Our Strength Lies in Our Humanity

Doctors as border police: what happened to ‘first, do no harm’?

Doctors as border police: what happened to ‘first, do no harm’? Not a doctor's domain. EQRoy/Shutterstock Building trust and acting in the patient’s best interests are guiding principles of medical practice. This is especially true when caring for vulnerable and marginalised people, such as undocumented migrants. They often delay going to the doctor and find it hard to discuss their problems, personal history and social situation. But some countries, including…

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ADHD: how race for the Moon revealed America’s first hyperactive children

ADHD: how race for the Moon revealed America’s first hyperactive children America's space race with Russia revealed an education system that was not up to the task, with many children diagnosed with ADHD. Shutterstock As the world commemorates the 50th anniversary of the first moon landing, we can appreciate the numerous technological advances that have emerged through space exploration, ranging from artificial limbs and water purification systems, to satellite TV…

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Helping smokers quit: financial incentives work

Helping smokers quit: financial incentives work Bokeh Blur Background/Shutterstock Smoking kills one in two regular smokers, but quitting at any point in life leads to big improvements in health, increased life expectancy and savings in healthcare costs. That’s why we need a range of ways to help people quit – and new evidence shows that paying people to quit is one way to boost quit rates. Our recently updated Cochrane…

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Breastfeeding support cuts are leaving unpaid volunteers to fill the role of public health

Breastfeeding support cuts are leaving unpaid volunteers to fill the role of public health Anton Korobkov/Shutterstock Support plays a vital role in enabling women to breastfeed for longer. It helps solve many different challenges, stops physical and emotional pain, and helps women feel accepted as part of a community. Yet across the UK, many breastfeeding support services have been cut. Austerity is usually cited, with policymakers failing to see that…

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Record drug deaths in Scotland – a national scandal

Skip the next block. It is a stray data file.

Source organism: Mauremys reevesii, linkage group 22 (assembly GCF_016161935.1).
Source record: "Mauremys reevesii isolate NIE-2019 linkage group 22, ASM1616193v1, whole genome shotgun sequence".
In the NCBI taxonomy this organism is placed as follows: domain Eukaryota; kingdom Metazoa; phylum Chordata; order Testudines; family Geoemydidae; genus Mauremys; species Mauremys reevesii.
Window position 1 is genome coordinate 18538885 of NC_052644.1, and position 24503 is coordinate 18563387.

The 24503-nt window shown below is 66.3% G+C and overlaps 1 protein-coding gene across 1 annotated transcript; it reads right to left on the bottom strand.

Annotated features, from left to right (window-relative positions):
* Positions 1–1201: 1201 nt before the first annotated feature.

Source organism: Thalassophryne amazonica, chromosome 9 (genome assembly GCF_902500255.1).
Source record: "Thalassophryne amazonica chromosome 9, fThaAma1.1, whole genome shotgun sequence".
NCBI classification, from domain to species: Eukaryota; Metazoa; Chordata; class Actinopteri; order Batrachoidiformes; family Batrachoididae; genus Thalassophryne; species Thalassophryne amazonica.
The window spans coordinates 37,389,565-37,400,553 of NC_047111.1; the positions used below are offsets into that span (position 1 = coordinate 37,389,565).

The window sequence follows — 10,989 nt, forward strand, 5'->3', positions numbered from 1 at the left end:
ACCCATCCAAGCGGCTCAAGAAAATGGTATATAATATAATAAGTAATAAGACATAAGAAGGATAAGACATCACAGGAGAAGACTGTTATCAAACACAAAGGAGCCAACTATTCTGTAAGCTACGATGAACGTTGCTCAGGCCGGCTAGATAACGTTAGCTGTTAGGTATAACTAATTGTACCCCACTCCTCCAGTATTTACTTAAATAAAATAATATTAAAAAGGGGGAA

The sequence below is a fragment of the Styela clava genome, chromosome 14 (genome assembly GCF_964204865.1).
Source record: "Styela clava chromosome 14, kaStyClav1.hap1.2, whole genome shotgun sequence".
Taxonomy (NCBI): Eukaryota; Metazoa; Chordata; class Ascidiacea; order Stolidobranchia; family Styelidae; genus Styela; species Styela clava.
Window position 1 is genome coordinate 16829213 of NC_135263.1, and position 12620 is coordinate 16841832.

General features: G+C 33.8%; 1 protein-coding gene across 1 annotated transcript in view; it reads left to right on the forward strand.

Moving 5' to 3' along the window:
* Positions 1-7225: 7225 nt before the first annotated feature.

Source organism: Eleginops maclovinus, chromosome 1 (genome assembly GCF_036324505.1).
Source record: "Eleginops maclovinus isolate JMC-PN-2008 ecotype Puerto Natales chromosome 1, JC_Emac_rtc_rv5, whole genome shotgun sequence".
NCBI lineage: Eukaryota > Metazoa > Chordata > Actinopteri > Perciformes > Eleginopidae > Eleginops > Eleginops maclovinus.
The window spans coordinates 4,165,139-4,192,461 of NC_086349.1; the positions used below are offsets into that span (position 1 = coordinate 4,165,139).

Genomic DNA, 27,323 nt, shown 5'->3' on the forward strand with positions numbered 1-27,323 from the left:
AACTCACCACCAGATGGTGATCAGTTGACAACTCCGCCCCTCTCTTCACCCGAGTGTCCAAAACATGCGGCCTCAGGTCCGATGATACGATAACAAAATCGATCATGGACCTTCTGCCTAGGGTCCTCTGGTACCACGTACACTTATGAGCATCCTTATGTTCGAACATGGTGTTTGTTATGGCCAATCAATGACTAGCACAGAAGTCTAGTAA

Record drug deaths in Scotland – a national scandal Christopher Elwell/Shutterstock Every early death, like that of Karen McDade who died in Dundee aged 43, is a tragedy for that person and their family. Sadly, an increasing number of families in Scotland are affected by these tragedies. In 2018, 1,187 people died as a result of drugs. This is a record, up 27% compared with 2018, and in just a decade up 107% from 2008. Scotland’s drug death rate is now nearly three times that of the UK as a whole. Scottish ministers admit that it’s a public health emergency, but far too little is being done to save these lives. The loss of life, particularly among those aged between 35 and 55, is such that drug-related deaths are affecting…

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Salt: China’s deadly food habit

Salt: China’s deadly food habit HandmadePictures/Shutterstock People in China have used salt to prepare and preserve food for thousands of years. But consuming lots of salt raises blood pressure, increasing the risk of cardiovascular disease. Cardiovascular disease, which includes heart attack and stroke, now accounts for 40% of deaths in China. It is well known that salt consumption in China is high, but accurate assessments are scarce. Public health experts need robust estimates of salt intake to help them develop strategies to reduce this intake. An example of a promising strategy is replacing regular salt with potassium salt, which contains less sodium (which raises blood pressure) and more potassium (which lowers blood pressure). The most accurate way to measure salt intake is to measure the sodium excreted in urine over…